Spring 40 may be made of any suitable spring material such as beryllium, copper or a spring-steel material surface treated to resist rust and generally conform to the automotive environment. Spring 40 may be integrally molded within slot 37 if the locking member is molded around the spring positioned in the mold during the manufacture of the assist strap. Alternatively, the spring can be separately inserted in a separately formed slot 37. As seen in FIG. 3 the locking member 32 has a generally rectangular base 39' which substantially fills the aperture 14 which includes a somewhat larger section for the headliner than the narrowed portion through the sheet metal underlying support as best seen in FIG. 2.
The assist strap shown in FIGS. 1-3 is installed by snap-fitting one end into an aperture with the lip 33 overlying the inner edge of one of the apertures and subsequently resiliently deflecting the body 12 of assist strap 10 such that the remaining locking flange 33 at its opposite end clears the interfacing edge of the associated aperture and pushing the grabhandle into the aperture until spring 40 engages the opposite edge of the aperture. The tapered lead-in surface 31 of the locking member assists in its entry into the associated mounting aperture and once installed the natural resilience of the assist handle tends to hold the locking flanges in position with the spring 40 preventing removal.
In the alternative embodiment shown in FIGS. 4 and 5 an assist strap 50 is shown and can have a body construction substantially the same as assist strap 12. The locking members 60 and 70 mounted at opposite ends of the assist strap also include facing tapered lead-in edges 61 and 71, respectively, with locking flanges 63 and 73 overlying the sheet metal 25 of a vehicle roof 22. Each of the locking members 60 and 70 are molded to integrally include a downwardly depending spring 65 and 75, respectively, which is defined by a leg extending from the top of each of the locking members downwardly in spaced relationship to the body thereof and having a notch 66 and 76, respectively, which engages the edge of the respective associated apertures 14 and 16 in the sheet metal support structure 22 as best seen in FIG. 5 for holding the assist strap within the vehicle in the same manner as the structure shown in FIGS. 1-3. The locking members 60 and 70 may include a reinforcing rib 67 and 77, respectively, extending between the junction of the spring legs 65 and 75 and the main body of locking members 60 and 70, respectively. This provides stiffening of the spring legs 65 and 75 to securely hold the locking members in their associated mounting apertures in the sheet metal 22 of the vehicle.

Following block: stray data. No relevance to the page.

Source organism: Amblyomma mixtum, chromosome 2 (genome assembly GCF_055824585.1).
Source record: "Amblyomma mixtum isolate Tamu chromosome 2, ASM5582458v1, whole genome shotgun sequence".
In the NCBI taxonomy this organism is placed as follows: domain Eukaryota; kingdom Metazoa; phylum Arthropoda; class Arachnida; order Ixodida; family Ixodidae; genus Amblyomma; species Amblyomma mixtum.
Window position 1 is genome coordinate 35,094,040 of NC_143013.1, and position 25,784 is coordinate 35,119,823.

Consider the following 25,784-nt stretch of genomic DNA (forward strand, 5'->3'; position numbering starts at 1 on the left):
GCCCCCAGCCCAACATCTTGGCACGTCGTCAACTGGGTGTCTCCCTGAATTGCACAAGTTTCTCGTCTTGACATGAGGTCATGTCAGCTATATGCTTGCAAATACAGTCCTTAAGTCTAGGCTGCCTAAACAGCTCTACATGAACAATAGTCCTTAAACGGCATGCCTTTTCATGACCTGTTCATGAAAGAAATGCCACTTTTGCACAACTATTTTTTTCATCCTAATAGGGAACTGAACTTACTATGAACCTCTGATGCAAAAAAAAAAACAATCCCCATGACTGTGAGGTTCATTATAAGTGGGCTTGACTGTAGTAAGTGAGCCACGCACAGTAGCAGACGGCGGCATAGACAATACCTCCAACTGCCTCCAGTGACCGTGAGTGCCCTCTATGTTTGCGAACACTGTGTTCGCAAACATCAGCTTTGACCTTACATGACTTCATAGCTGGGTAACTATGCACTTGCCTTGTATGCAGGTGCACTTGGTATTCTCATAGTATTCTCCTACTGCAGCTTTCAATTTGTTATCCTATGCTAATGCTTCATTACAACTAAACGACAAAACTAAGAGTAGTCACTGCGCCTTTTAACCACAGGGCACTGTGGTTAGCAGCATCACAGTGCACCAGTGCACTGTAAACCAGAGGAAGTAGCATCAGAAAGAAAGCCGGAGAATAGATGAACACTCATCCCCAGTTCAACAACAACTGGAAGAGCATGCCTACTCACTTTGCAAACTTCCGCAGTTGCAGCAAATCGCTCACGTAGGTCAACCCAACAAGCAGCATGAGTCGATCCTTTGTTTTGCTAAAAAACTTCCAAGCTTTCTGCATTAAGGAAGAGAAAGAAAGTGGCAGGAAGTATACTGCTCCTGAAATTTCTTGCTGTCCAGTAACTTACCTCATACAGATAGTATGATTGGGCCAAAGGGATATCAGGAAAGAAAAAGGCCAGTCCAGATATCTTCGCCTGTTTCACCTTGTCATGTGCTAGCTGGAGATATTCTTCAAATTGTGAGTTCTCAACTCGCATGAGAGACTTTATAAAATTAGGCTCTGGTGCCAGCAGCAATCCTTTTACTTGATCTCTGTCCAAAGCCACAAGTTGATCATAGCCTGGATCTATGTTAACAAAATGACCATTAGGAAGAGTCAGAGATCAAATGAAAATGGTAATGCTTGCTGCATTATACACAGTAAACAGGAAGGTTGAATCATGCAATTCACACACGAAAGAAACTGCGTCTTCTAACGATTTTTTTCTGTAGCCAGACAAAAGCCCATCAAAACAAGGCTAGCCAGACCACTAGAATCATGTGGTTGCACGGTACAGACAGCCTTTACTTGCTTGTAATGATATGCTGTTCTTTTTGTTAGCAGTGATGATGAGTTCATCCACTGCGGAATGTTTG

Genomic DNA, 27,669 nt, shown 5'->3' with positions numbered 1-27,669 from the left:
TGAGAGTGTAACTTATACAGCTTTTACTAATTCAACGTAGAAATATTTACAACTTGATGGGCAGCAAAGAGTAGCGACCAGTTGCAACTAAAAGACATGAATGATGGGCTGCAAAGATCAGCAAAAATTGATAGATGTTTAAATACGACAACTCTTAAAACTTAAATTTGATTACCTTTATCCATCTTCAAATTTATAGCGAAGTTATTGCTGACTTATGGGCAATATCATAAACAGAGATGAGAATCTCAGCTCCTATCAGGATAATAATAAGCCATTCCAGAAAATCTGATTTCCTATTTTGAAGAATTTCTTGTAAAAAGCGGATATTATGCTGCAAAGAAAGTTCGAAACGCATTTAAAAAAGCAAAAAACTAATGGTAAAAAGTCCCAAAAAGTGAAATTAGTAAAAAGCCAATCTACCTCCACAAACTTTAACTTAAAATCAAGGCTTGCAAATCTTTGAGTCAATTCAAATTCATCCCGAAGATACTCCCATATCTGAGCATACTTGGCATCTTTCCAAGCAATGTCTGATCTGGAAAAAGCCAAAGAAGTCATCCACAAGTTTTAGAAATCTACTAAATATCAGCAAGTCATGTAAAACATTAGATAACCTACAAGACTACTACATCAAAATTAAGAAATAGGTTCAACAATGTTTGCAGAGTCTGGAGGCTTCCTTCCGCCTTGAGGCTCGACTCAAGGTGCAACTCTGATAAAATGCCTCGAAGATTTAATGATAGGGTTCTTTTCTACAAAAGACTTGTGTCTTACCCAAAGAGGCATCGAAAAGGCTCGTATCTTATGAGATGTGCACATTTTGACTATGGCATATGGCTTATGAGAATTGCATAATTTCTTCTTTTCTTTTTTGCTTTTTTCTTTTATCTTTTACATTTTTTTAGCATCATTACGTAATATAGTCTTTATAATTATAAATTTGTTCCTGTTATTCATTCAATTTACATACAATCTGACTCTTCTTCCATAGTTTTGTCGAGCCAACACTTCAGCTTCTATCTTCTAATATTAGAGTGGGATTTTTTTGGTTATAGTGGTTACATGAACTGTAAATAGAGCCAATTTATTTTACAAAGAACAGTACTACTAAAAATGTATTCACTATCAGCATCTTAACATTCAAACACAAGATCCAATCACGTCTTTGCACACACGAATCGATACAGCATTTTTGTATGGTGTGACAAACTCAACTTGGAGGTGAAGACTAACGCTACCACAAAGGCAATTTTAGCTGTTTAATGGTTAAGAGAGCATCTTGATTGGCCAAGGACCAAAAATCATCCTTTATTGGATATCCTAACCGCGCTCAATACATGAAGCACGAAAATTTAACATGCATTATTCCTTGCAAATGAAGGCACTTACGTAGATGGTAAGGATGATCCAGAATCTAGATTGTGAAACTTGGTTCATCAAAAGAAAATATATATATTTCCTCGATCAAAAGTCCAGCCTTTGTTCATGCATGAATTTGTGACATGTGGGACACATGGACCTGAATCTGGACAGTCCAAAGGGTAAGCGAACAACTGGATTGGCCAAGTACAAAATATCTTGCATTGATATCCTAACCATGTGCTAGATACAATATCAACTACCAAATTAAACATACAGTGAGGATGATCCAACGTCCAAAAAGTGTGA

As with assist strap 12, strap 50 also includes support surfaces 59 at opposite ends which cooperate in spaced relationship with locking flanges 63 and 73 and L-shaped notches 66 and 76 of the locking members for compressibly holding the assist strap between the top surface of the sheet metal support structure 25 and the outer decorative surface 24 of the headliner overlying the sheet metal support structure. As with the structure shown in FIGS. 1-3, assist strap 50 can be installed in a vehicle by first inserting one end of the strap into an associated aperture and subsequently deflecting the opposite end away from the first end until the inclined leading edge of the locking member rides over the inwardly facing edge of the associated notch until it snaps into place with the springs applying an opposed holding force preventing removal of the assist strap once snap-fitted into position.
It will become apparent to those skilled in the art the various modifications to the preferred embodiment of the invention as described herein can be made without departing from the spirit or scope thereof as defined by the appended claims.
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|U.S. Classification||16/444, 403/329, 16/110.1|
|Cooperative Classification||Y10T403/606, B60N3/026, Y10T16/44, Y10T16/513|
|Nov 1, 2000||FPAY||Fee payment|
Year of fee payment: 4
|Dec 15, 2004||REMI||Maintenance fee reminder mailed|
|May 27, 2005||LAPS||Lapse for failure to pay maintenance fees|
|Jul 26, 2005||FP||Expired due to failure to pay maintenance fee|
Effective date: 20050527